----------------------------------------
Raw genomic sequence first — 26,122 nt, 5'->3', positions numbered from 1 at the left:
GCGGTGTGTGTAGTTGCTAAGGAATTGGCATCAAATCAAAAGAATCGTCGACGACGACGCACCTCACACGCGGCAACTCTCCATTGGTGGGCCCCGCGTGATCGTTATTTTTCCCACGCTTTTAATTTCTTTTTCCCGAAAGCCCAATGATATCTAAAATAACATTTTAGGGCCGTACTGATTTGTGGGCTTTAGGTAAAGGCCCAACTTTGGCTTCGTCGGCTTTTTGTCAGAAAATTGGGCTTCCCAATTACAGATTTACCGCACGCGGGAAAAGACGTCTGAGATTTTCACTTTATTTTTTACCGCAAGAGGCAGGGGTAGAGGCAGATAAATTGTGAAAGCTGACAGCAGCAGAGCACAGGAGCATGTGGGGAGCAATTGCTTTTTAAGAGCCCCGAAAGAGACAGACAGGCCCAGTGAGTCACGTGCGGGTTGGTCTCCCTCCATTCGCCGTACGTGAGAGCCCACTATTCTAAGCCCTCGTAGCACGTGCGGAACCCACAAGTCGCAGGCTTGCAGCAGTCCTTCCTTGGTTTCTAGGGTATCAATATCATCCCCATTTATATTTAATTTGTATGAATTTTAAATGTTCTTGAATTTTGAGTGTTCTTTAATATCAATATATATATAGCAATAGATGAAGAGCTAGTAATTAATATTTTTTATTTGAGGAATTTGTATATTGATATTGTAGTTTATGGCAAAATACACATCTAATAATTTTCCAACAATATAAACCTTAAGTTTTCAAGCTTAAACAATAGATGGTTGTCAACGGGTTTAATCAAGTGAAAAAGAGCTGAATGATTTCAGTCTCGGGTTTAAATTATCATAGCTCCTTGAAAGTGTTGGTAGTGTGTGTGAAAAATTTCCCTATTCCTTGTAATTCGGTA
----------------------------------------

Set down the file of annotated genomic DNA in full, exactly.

Raw genomic sequence first — 26,122 nt, 5'->3', positions numbered from 1 at the left:
GCGGTGTGTGTAGTTGCTAAGGAATTGGCATCAAATCAAAAGAATCGTCGACGACGACGCACCTCACACGCGGCAACTCTCCATTGGTGGGCCCCGCGTGATCGTTATTTTTCCCACGCTTTTAATTTCTTTTTCCCGAAAGCCCAATGATATCTAAAATAACATTTTAGGGCCGTACTGATTTGTGGGCTTTAGGTAAAGGCCCAACTTTGGCTTCGTCGGCTTTTTGTCAGAAAATTGGGCTTCCCAATTACAGATTTACCGCACGCGGGAAAAGACGTCTGAGATTTTCACTTTATTTTTTACCGCAAGAGGCAGGGGTAGAGGCAGATAAATTGTGAAAGCTGACAGCAGCAGAGCACAGGAGCATGTGGGGAGCAATTGCTTTTTAAGAGCCCCGAAAGAGACAGACAGGCCCAGTGAGTCACGTGCGGGTTGGTCTCCCTCCATTCGCCGTACGTGAGAGCCCACTATTCTAAGCCCTCGTAGCACGTGCGGAACCCACAAGTCGCAGGCTTGCAGCAGTCCTTCCTTGGTTTCTAGGGTATCAATATCATCCCCATTTATATTTAATTTGTATGAATTTTAAATGTTCTTGAATTTTGAGTGTTCTTTAATATCAATATATATATAGCAATAGATGAAGAGCTAGTAATTAATATTTTTTATTTGAGGAATTTGTATATTGATATTGTAGTTTATGGCAAAATACACATCTAATAATTTTCCAACAATATAAACCTTAAGTTTTCAAGCTTAAACAATAGATGGTTGTCAACGGGTTTAATCAAGTGAAAAAGAGCTGAATGATTTCAGTCTCGGGTTTAAATTATCATAGCTCCTTGAAAGTGTTGGTAGTGTGTGTGAAAAATTTCCCTATTCCTTGTAATTCGGTA